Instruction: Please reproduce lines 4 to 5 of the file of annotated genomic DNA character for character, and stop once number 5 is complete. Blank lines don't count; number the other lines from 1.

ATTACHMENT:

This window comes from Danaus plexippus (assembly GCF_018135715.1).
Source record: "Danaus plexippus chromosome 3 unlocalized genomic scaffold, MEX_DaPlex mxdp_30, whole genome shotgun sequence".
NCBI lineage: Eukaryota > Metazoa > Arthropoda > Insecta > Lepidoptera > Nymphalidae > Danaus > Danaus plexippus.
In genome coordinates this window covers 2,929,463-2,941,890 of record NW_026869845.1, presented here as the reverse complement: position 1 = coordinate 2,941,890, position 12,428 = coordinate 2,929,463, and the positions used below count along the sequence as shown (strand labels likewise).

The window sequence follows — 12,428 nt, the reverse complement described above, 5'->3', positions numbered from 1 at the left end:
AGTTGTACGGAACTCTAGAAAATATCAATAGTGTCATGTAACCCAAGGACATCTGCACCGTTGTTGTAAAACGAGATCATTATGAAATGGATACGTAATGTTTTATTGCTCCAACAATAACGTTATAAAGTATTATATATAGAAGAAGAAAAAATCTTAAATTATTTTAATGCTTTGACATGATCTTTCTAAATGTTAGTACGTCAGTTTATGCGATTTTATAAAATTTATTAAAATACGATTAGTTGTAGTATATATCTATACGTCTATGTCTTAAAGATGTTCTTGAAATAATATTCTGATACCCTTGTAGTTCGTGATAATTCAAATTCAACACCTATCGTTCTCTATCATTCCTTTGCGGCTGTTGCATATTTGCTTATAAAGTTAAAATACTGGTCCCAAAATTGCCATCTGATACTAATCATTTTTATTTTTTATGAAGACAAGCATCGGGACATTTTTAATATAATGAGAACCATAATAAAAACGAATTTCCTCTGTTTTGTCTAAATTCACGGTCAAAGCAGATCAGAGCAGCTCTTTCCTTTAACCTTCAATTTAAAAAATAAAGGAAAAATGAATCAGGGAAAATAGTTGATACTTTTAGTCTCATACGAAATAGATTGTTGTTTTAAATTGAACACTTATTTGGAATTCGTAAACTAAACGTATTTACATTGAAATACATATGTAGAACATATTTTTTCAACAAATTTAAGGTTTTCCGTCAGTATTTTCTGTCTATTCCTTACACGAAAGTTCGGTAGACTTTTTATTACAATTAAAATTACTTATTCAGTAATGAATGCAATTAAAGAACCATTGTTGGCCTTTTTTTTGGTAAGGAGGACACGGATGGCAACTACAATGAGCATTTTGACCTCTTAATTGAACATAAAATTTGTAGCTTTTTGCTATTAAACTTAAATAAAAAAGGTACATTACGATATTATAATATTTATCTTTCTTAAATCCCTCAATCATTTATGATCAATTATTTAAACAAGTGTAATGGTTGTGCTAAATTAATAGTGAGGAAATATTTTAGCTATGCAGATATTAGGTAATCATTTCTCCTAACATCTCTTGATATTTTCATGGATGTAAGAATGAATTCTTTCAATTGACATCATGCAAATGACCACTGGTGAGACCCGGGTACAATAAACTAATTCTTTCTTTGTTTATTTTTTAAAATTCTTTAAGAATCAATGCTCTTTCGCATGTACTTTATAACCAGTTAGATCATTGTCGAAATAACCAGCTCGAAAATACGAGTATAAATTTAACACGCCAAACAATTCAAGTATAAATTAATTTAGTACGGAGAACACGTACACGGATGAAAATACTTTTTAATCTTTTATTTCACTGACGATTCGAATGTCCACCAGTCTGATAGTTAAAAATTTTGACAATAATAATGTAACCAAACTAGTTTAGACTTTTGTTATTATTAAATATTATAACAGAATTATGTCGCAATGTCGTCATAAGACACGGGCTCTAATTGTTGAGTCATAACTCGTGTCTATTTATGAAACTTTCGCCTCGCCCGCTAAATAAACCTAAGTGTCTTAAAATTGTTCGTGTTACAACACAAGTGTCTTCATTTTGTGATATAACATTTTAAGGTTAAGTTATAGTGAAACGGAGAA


In genome coordinates this window covers 2,929,463-2,941,890 of record NW_026869845.1, presented here as the reverse complement: position 1 = coordinate 2,941,890, position 12,428 = coordinate 2,929,463, and the positions used below count along the sequence as shown (strand labels likewise).

The window sequence follows — 12,428 nt, the reverse complement described above, 5'->3', positions numbered from 1 at the left end: